While Scope’s research on attitudes to disabled people made difficult reading, sadly it contained no surprises for us, or our members.
Scope’s research on attitudes towards disabled people showed that 9 out of 10 disabled people face discrimination, and 23% of disabled people avoid social gatherings due to negative behaviour towards them. This almost doubles for younger people aged 18-34. We spoke to Love4Life trustee Neil Taggert about the importance of Love4Life and the negative attitudes they experience every day.
Neil said: “Love4Life’s work is rooted in creating a safe space for people with learning disabilities and autism to build friendships and connections with other people. Love4Life does amazing work in helping its members overcome loneliness and isolation, but unless attitudes and behaviours in the community improve it will continue to be an uphill struggle.
“With 83% of our members saying they have made new friends because of Love4Life, and 92% of parents or carers saying their family member is happier, we know that networks such as Love4Life play a vital role in enabling people to do the things that many of us take for granted. Meeting up with friends, going on dates and building relationships. For many disabled people these vital aspects of ordinary life are so much harder to find and Love4Life offers them a lifeline.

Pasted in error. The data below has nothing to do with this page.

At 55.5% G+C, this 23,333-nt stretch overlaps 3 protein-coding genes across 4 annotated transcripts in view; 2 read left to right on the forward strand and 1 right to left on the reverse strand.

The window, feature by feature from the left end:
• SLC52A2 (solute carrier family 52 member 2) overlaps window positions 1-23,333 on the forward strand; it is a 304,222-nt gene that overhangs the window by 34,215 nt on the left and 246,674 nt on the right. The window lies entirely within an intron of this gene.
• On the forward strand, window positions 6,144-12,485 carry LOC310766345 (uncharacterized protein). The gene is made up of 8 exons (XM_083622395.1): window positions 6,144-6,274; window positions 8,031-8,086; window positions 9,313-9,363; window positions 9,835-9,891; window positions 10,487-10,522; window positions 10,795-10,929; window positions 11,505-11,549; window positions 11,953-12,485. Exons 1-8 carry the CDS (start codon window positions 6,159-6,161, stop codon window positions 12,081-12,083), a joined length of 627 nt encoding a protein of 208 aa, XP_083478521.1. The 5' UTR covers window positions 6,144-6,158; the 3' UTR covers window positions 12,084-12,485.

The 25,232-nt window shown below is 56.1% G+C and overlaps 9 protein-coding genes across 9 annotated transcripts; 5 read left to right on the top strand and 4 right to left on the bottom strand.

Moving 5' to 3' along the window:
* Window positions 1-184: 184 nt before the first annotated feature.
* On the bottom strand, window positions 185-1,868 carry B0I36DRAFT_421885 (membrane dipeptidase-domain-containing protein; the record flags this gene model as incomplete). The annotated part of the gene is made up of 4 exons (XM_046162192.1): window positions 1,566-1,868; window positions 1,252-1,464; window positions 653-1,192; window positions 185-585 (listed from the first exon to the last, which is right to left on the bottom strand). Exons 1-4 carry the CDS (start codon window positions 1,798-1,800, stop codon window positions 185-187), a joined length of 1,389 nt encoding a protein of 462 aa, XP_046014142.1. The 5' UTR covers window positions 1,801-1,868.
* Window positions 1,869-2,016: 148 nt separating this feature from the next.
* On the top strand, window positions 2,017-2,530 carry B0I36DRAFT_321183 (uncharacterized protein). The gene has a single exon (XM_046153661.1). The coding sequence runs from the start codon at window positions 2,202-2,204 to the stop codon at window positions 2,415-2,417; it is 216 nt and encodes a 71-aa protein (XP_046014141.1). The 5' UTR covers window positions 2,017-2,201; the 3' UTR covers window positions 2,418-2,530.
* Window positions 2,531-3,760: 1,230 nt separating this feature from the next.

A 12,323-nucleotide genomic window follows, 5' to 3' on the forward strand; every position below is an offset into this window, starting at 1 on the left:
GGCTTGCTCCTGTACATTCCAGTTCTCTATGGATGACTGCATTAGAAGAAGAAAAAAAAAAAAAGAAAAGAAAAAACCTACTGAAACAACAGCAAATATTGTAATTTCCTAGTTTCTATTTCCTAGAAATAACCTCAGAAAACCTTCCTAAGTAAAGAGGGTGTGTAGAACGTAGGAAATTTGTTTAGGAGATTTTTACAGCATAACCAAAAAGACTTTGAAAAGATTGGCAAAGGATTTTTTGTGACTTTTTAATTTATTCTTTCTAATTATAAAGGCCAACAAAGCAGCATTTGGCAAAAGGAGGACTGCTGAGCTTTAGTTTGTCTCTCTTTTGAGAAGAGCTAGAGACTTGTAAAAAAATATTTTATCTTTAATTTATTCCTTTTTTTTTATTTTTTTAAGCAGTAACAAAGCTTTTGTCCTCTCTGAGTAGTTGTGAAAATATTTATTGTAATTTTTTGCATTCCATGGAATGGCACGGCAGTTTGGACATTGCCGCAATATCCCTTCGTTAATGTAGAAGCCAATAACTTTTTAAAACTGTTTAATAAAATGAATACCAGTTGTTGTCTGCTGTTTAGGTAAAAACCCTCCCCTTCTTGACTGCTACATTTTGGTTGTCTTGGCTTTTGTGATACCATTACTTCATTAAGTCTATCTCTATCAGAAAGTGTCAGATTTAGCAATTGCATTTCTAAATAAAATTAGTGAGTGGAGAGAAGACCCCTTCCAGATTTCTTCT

“Scope’s research highlights the additional hurdles placed in the way of disabled people achieving what most of us take for granted and would regard as one of our basic human rights.
“The report shows that 90% of disabled people experience negative attitudes which impact on their daily lives, and this rises to 96% for disabled people aged 18-34. These shocking statistics cover people with all forms of disability. For people with a disability that is not immediately visible, discrimination can be even higher because of a lack of public understanding and awareness.
“Our Love4Life members are some of the most vulnerable people in society, and unfortunately many members will have faced discrimination similar to what has been found in Scope’s research.
“Every person has a part to play in ending discrimination for people with learning disabilities. From having a better understanding of the right language to use, to increased awareness of the behaviour which impacts so negatively on disabled people. But in the meantime, Love4Life networks offer a lifeline to autistic people and people with learning disabilities. We are currently running networks in Hampshire and parts of London, but we always want to reach more people.”